You didn't do anything invalid with that factoid, but it's worth noting that it stands to reason that people feeling the need to watch their weight for whatever reason would be more likely to consume artificial sweeteners, and that feeling the need to take measures such as drinking diet soft drinks is likely due to the perception that without those measures BMI ( and liklihood of Diabetes ) would be worse.

Comment: Re:better education (Score 3, Insightful) 352 352

The biggest problem with education is trying to make a horse drink water - the horses that don't feel like drinking at the moment monopolize the resources of everyone and dictate the techniques used. Everyone is led by the teacher in a ritualistic dance at the end of which, if the dance steps are followed, mastery is supposedly achieved. Those who can be engaged by this kind of thing and dance along with the class do well. Those who don't care to dance are unteachable - labeled dumb.

When first introduced, compulsory education was compulsory because the compulsion was necessary to force parents to give up the labor of their children so they could be educated. Education was an opportunity, and there were few who would not compel their children to take part if they could afford it.

Today child labor laws and the general way society is configured make children worthless as labor. Time in school is if anything is the financial equivalent of 'free babysitting'.

After a certain age it's impossible to keep someone in school and learning if they don't want to be there and the level of compulsory education should therefore be low anyway. K-6 makes more sense to be compulsory than beyond.

The idea that there should be a diploma at the end of it all and that that diploma should 'mean something' undermines the value of that diploma. By insisting that it certify a minimum standard, we guarantee that the standard is very low. If graduation rate is a priority than that priority is at odds with not only the level of the standard, but the possible level anyone can achieve. Catering to students who don't want to learn deprives everyone else. Dragging people kicking and bucking into education sets people against anything to do with it. The process of having education shoved down one's throat even turns people who would otherwise be receptive to education off to it.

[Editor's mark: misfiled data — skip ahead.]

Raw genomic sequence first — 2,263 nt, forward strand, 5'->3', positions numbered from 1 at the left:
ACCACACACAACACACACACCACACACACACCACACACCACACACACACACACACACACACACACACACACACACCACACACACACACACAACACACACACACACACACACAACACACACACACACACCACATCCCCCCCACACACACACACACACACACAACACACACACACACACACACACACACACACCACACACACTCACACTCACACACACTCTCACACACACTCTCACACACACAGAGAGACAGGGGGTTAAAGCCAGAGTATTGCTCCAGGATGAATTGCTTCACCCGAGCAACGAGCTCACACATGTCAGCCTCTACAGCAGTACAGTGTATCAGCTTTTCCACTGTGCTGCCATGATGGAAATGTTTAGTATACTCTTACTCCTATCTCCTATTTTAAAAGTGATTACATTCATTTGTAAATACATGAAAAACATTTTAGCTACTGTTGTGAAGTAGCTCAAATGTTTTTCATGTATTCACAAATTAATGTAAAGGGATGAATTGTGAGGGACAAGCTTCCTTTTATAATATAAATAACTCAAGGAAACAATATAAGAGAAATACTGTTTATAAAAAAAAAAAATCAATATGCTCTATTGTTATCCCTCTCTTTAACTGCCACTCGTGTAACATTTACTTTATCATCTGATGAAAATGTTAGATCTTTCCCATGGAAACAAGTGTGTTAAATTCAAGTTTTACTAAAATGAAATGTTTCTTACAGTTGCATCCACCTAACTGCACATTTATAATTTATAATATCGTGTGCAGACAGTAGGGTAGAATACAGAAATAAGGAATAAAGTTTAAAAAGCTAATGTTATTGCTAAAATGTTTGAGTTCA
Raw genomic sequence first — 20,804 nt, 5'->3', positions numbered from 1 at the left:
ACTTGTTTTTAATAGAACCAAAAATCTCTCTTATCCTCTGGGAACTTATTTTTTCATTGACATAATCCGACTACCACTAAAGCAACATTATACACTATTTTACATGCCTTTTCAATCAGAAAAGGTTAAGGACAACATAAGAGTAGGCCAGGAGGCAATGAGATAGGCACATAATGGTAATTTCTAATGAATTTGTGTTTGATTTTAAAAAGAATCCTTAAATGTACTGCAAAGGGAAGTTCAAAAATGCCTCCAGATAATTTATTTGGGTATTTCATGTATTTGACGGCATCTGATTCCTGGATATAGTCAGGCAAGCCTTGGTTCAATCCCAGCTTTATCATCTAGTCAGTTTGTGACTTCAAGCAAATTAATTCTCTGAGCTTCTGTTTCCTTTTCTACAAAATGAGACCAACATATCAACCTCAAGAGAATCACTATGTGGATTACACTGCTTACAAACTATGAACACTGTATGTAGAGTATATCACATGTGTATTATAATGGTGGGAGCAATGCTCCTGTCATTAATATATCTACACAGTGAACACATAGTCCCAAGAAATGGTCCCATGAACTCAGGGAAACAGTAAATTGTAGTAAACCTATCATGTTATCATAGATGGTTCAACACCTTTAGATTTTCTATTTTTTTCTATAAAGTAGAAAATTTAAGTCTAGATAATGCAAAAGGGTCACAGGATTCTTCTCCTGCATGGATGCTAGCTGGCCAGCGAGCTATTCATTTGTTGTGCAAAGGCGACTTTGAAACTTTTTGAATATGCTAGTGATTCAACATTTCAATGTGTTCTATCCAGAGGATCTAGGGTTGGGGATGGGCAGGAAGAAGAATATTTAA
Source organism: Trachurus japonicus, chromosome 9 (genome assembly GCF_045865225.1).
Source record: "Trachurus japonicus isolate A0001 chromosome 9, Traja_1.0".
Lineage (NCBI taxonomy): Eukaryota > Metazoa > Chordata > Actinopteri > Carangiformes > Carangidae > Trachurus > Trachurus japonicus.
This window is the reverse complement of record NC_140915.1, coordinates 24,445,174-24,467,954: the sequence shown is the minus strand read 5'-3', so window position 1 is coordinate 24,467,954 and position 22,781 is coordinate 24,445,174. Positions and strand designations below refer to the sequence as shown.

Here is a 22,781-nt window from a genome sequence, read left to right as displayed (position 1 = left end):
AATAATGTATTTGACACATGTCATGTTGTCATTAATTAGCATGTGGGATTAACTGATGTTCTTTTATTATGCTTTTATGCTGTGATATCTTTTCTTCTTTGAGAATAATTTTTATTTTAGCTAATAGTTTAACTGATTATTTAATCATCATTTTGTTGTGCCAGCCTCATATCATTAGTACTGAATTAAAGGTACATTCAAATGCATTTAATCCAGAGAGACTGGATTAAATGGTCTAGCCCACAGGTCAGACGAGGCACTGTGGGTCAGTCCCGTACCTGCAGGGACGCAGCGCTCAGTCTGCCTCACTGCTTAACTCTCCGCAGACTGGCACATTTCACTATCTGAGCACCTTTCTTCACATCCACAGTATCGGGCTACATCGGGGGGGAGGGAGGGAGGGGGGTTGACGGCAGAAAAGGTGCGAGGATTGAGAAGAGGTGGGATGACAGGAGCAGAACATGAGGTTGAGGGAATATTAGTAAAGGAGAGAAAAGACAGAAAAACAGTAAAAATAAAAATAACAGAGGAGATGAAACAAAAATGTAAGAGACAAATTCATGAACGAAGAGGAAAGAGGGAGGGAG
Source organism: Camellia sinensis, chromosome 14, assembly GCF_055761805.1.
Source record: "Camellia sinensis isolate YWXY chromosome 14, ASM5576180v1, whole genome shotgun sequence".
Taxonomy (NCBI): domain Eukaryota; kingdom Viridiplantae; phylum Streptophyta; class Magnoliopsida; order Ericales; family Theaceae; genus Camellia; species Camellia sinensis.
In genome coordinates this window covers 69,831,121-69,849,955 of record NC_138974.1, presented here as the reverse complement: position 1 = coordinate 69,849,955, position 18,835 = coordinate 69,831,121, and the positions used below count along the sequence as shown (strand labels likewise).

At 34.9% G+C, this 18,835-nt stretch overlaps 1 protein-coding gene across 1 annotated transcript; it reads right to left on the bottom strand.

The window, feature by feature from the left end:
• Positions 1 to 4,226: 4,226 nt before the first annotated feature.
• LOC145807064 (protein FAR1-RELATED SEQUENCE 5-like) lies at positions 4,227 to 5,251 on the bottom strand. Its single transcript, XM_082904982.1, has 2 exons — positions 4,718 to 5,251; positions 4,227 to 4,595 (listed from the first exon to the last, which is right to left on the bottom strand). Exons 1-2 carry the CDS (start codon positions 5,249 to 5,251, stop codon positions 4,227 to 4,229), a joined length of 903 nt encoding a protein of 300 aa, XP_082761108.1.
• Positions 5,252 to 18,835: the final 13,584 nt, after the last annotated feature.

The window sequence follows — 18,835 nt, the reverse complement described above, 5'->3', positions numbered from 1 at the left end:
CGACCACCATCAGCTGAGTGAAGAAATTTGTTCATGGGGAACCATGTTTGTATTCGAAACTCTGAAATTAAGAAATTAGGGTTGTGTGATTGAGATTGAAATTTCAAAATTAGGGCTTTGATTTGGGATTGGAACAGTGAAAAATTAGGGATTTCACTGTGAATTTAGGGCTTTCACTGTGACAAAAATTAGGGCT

What would be better would be for a certain number of years of education be paid for, and students can go as far as they want. They don't get a diploma, they get a transcript. They learn basic skills, not because they must, but because they are prerequisites to a class they are interested in taking. They want to pass for lots of reasons, such as peer pressure not to be the oldest kid taking the class, but also because they want to take some other class. If someone is behind in some area they can concentrate their efforts there.

Grades aren't important. Make classes pass/fail but keep the standard for passing high enough that students who pass have demonstrated enough understanding to succeed at the next level. Students who excel would have a broader transcript, or complete the courses offered early. But there is no need to penalize someone who struggles in a certain area if they have demonstrated mastery eventually. If they have truly mastered whatever it is, then they should be as able as anyone else who has mastered it to apply it in the future.

Can older, engaged kids benefit from well produced virtual classes? Sure. Will fourth graders watch the screen intently enough to learn Long Division? Will a 'tech' necessarily be able to answer a frustrated student's questions in a helpful way? If they can, then they aren't too bad at teaching... Couldn't they conceivably do as well as the video teacher? Yep, better probably. And does the video get paused every time one of the kidnergarteners has a question? Does it then become impossible to engage with?

That's one of the problems with the ritual dance method of teaching. Everyone brings certain things to the table before the class. It's hard not to fall asleep and miss the stuff you need to hear, or waste your energy doing useless ( for you ) dance steps and be too tired from that to learn anything difficult. It's better to be engaged in learning and spend your time on the stuff you don't know. When people do this they apply the sharpest edge to their problems and tend to cut through difficulty like a laser.

School should make that possible.

There is no opinion so absurd that some philosopher will not express it. -- Marcus Tullius Cicero, "Ad familiares"